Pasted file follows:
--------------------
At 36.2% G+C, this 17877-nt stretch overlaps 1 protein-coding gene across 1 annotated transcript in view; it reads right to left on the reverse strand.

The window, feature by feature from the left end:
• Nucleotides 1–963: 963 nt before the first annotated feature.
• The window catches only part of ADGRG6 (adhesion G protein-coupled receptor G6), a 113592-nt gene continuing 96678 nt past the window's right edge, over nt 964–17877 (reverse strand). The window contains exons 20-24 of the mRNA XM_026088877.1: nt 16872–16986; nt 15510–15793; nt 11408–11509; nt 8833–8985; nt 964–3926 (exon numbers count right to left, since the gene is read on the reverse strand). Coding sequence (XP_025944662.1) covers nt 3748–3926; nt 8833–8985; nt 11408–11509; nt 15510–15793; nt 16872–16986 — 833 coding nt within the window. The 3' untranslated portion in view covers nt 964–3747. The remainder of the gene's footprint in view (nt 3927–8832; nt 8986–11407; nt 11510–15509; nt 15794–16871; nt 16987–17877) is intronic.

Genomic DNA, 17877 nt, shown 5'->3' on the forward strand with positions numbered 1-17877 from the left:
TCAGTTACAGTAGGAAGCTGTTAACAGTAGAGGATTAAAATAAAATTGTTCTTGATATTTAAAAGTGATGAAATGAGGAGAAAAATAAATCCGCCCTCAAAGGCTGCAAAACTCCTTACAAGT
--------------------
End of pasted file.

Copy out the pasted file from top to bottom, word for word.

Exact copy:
At 36.2% G+C, this 17877-nt stretch overlaps 1 protein-coding gene across 1 annotated transcript in view; it reads right to left on the reverse strand.

The window, feature by feature from the left end:
• Nucleotides 1–963: 963 nt before the first annotated feature.
• The window catches only part of ADGRG6 (adhesion G protein-coupled receptor G6), a 113592-nt gene continuing 96678 nt past the window's right edge, over nt 964–17877 (reverse strand). The window contains exons 20-24 of the mRNA XM_026088877.1: nt 16872–16986; nt 15510–15793; nt 11408–11509; nt 8833–8985; nt 964–3926 (exon numbers count right to left, since the gene is read on the reverse strand). Coding sequence (XP_025944662.1) covers nt 3748–3926; nt 8833–8985; nt 11408–11509; nt 15510–15793; nt 16872–16986 — 833 coding nt within the window. The 3' untranslated portion in view covers nt 964–3747. The remainder of the gene's footprint in view (nt 3927–8832; nt 8986–11407; nt 11510–15509; nt 15794–16871; nt 16987–17877) is intronic.

Genomic DNA, 17877 nt, shown 5'->3' on the forward strand with positions numbered 1-17877 from the left:
TCAGTTACAGTAGGAAGCTGTTAACAGTAGAGGATTAAAATAAAATTGTTCTTGATATTTAAAAGTGATGAAATGAGGAGAAAAATAAATCCGCCCTCAAAGGCTGCAAAACTCCTTACAAGT